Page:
For "This Land," Clark was concerned about portraying himself as the racist stereotype of an angry black man, but he felt it was important to keep it real.
"There's levels to me," he explained. "If I'm going to mix genres up I should be able to mix up emotions too."
Among the album's 16 songs is "Pearl Cadillac," in which Clark sings in a Prince-like falsetto about his gratitude toward his mother.
I remember when I left home in that pearl Cadillac
I was searching for some kinda way to pay you back
For your love, your love, your love
The Cadillac Clark sings about is his 1994 purple DeVille Cadillac, which he said he packed up to tour with American blues rock guitarist Jimmie Vaughn roughly 15 years ago.
Right before he left, Clark said his mother said to be careful and "make me proud." Her support inspired the powerful ballad, which Clark then performed on SNL.
Halfway through the song, Clark's soft, sweet voice singing "I don't wanna let you down. Oh, I only wanna make you proud," contrasts with the wailing of his guitar one beat later when Clark puts flesh to the strings. Never missing a beat, Clark sways and leans into the music.
It sounds as though he's bleeding himself out in notes; everything is left on the stage.
In This Land, it's easy to hear the connection to Clark's early soul music influences such Sly & the Family Stone, Curtis Mayfield, Luther Vandross, Whitney Houston and Stevie Wonder. Some of these influences came from his parents, but some came from his hometown music scene in Austin as well.
"Going up and down 6th Street, you can hear jazz, reggae, blues, Americana, country, hip hop, EDM, everything was there," Clark said. "I was intrigued by DJs. I was intrigued by horn players, fiddle players, all of it."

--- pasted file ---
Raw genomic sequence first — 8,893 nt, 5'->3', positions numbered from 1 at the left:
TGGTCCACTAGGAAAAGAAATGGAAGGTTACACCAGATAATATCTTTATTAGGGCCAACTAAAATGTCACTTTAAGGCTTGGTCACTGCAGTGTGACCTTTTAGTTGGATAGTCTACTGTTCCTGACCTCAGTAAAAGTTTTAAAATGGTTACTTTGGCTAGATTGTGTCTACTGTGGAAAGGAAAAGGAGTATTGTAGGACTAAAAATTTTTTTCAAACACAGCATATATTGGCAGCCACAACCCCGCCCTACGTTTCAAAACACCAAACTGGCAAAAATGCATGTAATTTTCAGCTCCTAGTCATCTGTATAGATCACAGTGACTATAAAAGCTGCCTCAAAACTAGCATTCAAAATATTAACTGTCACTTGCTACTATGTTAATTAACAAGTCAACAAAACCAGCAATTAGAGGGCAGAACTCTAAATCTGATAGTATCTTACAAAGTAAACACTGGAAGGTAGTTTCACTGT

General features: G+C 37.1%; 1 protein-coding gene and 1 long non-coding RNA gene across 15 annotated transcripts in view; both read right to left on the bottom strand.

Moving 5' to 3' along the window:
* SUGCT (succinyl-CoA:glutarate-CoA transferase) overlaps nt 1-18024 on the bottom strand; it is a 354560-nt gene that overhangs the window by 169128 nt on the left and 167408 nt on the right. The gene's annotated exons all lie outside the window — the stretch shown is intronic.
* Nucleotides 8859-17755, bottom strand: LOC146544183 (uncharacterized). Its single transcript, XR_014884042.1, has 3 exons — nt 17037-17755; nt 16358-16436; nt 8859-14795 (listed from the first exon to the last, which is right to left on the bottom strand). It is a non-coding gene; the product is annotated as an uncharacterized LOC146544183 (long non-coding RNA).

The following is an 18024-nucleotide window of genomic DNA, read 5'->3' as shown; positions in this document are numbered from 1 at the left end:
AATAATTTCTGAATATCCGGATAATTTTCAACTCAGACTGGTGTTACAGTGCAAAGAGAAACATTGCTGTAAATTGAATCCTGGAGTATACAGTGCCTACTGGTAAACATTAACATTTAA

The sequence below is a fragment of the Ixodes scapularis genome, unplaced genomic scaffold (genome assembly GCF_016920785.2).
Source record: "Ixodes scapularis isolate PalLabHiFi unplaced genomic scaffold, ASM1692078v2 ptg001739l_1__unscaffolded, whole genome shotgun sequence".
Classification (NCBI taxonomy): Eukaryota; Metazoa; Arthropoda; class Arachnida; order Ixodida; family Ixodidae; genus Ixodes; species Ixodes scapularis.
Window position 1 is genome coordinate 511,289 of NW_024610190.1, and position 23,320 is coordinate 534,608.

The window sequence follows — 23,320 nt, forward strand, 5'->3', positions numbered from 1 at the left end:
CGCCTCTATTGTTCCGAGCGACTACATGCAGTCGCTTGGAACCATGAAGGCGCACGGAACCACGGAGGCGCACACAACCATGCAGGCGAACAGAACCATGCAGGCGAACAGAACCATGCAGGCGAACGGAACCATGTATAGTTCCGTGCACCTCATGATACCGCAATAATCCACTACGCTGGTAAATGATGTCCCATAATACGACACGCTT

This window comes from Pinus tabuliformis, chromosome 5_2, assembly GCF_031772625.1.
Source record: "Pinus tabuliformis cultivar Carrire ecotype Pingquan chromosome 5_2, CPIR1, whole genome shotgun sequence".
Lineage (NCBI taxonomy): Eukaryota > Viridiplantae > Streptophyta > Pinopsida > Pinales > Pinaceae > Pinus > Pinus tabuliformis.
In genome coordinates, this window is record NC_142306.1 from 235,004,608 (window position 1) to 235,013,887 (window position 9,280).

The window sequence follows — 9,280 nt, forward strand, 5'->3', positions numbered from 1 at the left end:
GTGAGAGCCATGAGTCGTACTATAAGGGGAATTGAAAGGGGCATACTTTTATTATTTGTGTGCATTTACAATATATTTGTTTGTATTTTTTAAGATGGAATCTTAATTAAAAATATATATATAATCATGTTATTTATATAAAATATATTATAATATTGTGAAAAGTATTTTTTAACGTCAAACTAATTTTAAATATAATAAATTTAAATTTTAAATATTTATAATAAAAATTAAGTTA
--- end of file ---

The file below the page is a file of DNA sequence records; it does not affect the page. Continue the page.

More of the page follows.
So, Clark decided he wanted to try it all.
He started collecting every single instrument he could — if it made noise, Clark loved it. He even owns bagpipes, though he doesn't know how to play them yet.
"I just want to figure it out and be a part of it. All these influences have sucked up into me," he said. "I just put it all in one big pot of gumbo and started stirring it around and see what happens."
The political and social commentary in This Land through songs like "Feed The Babies" and "The Governor" is nicely balanced with experiences from Clark's personal life. Though every track is different, sometimes dramatically so, Clark emblazons each one with searing guitar and the flavorful spirit of the blues.
Clark is currently on tour for the album, which will bring him across the U.S. and around the globe, far from his Texas roots.
"I'm singing like I never sang in my life before," he said. "I'm going to be exhausted after this but it's time to put it all out there on the table."
With career opportunities like these, Clark said he hopes to progress the fight for equality that those before him — such as Martin Luther King Jr. — took up.
"I'm not going backwards, it's like we're standing here strong, we've worked way too hard," he said.
After his tour, Clark will return to the 50-acre home for which he worked.
He earned it, and he's not leaving.